• 175g demerara sugar
  • 350g dried fruit - a mixture of your favourite tossed in 1heaped tbsp flour
  • 175ml milk
  • 25ml cider vinegar
  • 1 tsp bicarbonate of soda
  • 1 scoop marmalade thinned with a small splash of water
Instructions
1. Set the oven to 170 C/150 C fan and grease/line a 9" loose bottomed deep cake tin.2. Rub the butter into the flour, stir in the sugar followed by the fruit. 3. Mix the milk and vinegar then quickly stir in the bicarbonate of soda and very quickly pour into the dry ingredients, mix until evenly combined (it will be a fairly stiff mixture), transfer to the tin and level off.4. Bake in the preheated oven for about 1 hr 15 mins, lowering the temperature as necessary, and covering the top with foil if it looks like it is browning to quickly. A cake tester inserted into the centre will come out clean when ready.5. Leave in the oven with it turned off for five mins then place on a wire rack and gently poke with a skewer to create fine holes. Heat the thinned marmalade in the microwave then spread over the top. Cool in the tin for 15 mins then remove and cool completely. 

Recipe adapted from World's Best Cakes by Roger Pizey

There are a few challenges this month that this Vinegar Cake recipe would be perfect for. The dried fruit makes it suitable for the chosen letter of D for Alphabakes, hosted this month by Caroline from Caroline Makes, alternatively with Ros from The More Than Occasional Baker.

Ness from JibberJabber UK has set the theme of Love Cake this month as Vintage Cakes. It took me a while to choose from a long list I had gathereed but my eventual choice of a wartime recipe fits the bill nicely.

Michelle at Utterly Scrummy Foof for Families is hosting the No Waste Food Challenge on behalf of Elizabeth from Elizabeth's Kitchen Diary this month. I finished off the sultanas, raisins, cranberries and glace cherries in my mum's cupboard to form the mix for this cake which had been opened for a while. It is a perfect base for using up whatver fruit you have to hand and fits in with the wartime ethics too of using what was available.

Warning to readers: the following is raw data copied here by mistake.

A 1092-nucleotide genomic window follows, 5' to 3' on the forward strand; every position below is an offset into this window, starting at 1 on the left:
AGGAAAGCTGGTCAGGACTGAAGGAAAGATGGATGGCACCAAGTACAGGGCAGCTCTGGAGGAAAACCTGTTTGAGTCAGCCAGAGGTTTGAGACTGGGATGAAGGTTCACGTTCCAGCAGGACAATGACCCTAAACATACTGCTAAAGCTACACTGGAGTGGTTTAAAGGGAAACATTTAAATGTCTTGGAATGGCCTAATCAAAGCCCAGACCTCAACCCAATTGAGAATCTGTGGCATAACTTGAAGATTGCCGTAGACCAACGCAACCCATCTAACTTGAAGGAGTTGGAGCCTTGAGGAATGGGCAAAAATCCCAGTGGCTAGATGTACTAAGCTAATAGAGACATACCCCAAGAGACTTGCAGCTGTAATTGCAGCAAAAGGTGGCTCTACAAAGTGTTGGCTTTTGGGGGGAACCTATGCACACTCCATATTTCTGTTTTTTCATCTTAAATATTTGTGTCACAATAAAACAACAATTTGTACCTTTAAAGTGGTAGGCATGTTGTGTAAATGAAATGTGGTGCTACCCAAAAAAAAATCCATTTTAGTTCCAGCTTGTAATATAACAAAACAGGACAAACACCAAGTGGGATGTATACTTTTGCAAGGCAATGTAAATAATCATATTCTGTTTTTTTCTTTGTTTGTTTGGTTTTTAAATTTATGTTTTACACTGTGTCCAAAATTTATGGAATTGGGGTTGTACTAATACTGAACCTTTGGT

I was tempted to add chocolate chips to the mix as well but I helf off on this occasion. If you want proof that chocolate in fruit cake is a god idea then check out this post here (still not mentioning that word!)

Also, I have cakes on the brain at the moment and even though it is five months away, I can't wait to attend the BBC Good Food Bakes & Cakes show. Have a look at this post to get your own 25% discount before June 30th. Or spread the word to someone you know who loves cake that much too!

16 comments:

  1. I have never made a vinegar cake, but it looks good! I am not big on fruit cake, although an occasional nibble is nice. Does it keep as well as the cake that is made at 'that' time of year?

    ReplyDelete
    Replies
    1. Not quite as well as 'that' sort of cake but I think it would still be good for a family who all like fruit cake for a fair few days. Or it could be scaled down easily enough =)

      Delete
  2. I saw versions of vinegar cake for another blog challenge and have put it on my to bake list. I'm not a fan of fruit cake so I've not rushed to bake one but yours looks really good. I know my parents would love it as they like fruit cake. Thanks for entering AlphaBakes.